What might help if your animal is seriously ill or injured

 

Work with a good veterinarian.

(Ideally,  before you are faced with life-and-death decisions),  look for a vet who you trust and can really talk to.  Your vet should be knowledgeable,  compassionate,  patient,  and able to explain things in ways you can understand.  If your current vet does not have these qualities,  consider finding one who does.  Also,  like any doctor,  veterinarians have different specialties and levels of expertise with particular injuries or illnesses.  What experience has your vet had with your animalís condition / injury / illness?

Plan ahead

What are your financial and emotional limits?  What will you notice when your animal no longer has a quality of life (and you may need to consider euthanasia)?  What can you afford to spend on vet bills?  Is pet insurance an option that might help cover vet bills?  Who might be able to help and support you?  How will you take care of yourself?

Do everything that you can

Keeping in mind your financial and emotional limits,  consider every possible treatment,  get second opinions,  and decide what is best for your animal.  You know your animal better than anyone;  listen to all of the options and make informed decisions.  By carefully considering all of your options,  you will minimize later regrets.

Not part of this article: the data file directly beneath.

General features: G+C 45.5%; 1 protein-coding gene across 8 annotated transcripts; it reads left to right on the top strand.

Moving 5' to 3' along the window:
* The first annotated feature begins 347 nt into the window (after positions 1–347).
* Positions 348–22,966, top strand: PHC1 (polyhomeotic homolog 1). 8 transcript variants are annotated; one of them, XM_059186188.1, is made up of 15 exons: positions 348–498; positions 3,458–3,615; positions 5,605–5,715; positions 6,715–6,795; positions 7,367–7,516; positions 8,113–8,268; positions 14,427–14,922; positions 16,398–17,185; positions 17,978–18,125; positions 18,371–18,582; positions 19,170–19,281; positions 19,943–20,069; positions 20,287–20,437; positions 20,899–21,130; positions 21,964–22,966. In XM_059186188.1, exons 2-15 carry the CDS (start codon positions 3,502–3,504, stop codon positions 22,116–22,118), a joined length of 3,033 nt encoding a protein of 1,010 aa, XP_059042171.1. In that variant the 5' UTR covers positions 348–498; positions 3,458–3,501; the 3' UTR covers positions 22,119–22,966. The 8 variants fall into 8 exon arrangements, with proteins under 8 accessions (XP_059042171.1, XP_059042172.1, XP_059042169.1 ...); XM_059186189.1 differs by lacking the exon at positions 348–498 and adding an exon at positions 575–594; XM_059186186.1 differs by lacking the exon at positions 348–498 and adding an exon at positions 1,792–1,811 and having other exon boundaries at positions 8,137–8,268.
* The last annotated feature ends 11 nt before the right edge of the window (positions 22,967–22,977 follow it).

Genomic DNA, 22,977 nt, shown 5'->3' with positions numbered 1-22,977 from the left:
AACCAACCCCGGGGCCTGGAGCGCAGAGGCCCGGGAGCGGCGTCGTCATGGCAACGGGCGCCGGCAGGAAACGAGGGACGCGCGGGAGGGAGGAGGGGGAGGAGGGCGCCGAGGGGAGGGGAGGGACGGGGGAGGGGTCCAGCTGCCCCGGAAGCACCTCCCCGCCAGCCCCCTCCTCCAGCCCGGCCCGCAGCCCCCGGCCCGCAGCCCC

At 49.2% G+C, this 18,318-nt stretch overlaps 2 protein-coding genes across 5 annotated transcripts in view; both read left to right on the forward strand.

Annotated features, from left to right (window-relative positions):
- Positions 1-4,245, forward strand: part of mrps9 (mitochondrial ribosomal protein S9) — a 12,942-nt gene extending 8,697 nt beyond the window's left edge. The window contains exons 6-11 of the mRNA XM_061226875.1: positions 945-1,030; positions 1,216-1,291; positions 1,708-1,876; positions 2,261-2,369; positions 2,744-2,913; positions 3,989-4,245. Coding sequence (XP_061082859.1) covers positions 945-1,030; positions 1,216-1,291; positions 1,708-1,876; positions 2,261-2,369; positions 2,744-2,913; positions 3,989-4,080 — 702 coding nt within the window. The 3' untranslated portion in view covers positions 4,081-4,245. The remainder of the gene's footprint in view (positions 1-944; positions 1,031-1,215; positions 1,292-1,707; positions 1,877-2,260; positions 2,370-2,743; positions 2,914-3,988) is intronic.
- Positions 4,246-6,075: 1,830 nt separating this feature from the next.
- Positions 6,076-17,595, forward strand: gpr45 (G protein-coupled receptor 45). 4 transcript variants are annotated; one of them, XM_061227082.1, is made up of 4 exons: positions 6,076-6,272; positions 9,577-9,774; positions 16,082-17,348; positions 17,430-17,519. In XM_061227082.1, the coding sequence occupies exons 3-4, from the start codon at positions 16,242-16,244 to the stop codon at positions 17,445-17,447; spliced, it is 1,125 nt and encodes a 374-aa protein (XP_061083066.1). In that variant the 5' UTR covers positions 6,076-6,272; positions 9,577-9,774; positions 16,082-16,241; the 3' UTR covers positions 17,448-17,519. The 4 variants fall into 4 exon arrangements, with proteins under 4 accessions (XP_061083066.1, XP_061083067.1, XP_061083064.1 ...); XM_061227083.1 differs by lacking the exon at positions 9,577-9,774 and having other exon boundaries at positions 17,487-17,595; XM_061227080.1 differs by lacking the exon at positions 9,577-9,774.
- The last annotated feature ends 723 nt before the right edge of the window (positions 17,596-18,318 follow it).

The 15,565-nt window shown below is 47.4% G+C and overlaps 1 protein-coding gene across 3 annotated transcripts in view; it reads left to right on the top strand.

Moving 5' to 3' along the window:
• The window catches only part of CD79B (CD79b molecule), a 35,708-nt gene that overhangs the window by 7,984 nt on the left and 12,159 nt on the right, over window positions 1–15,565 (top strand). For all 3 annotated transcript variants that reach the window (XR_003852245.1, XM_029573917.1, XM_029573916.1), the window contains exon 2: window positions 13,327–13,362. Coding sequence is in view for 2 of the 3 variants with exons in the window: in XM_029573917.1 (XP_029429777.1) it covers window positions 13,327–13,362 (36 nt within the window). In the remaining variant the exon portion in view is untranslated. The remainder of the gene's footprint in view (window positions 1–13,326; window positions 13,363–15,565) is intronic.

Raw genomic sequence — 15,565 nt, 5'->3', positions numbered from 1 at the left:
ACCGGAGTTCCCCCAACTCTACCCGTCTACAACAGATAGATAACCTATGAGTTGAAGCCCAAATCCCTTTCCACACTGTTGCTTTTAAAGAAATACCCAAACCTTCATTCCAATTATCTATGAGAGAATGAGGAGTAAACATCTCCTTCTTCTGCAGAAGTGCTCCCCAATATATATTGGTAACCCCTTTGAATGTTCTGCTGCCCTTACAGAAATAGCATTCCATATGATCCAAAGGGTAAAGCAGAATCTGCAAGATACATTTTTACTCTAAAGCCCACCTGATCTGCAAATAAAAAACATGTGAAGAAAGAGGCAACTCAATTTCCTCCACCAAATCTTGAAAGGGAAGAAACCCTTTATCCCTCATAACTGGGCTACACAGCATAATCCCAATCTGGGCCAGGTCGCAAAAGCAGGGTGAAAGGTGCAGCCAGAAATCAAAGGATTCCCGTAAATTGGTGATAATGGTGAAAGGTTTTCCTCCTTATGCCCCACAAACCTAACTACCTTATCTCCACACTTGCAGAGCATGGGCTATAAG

Talk it through

Discuss your feelings and thoughts with someone who understands what your animal means to you.  Consider speaking with a counsellor who specializes in supporting animal owners or joining a pet loss support group.

Spend some quality time with your animal

This will also help to minimize later regrets and will enable you to make the best treatment decisions. You may want to take some photos,  make a paw print,  or start a memory book to help remember your animal if euthanasia is being considered.

If euthanasia is considered,  wait for a sign from your animal

For example,  when an animal stops eating,  is in obvious,  lasting physical distress,  or no longer seems to enjoy his/her favorite things,  this might indicate that there is no longer a quality of life. Again,  you know your animal better than anyone;  therefore,  you will know if euthanasia is the best choice

Grief is normal and expected

It is okay to cry and experience all kinds of emotions.  Grief is a natural,  automatic response when we are threatened with a loss (or an anticipated loss).  Be kind with yourself.  Take some time off of work if needed, remember your feelings are normal,  and honour your decisions.

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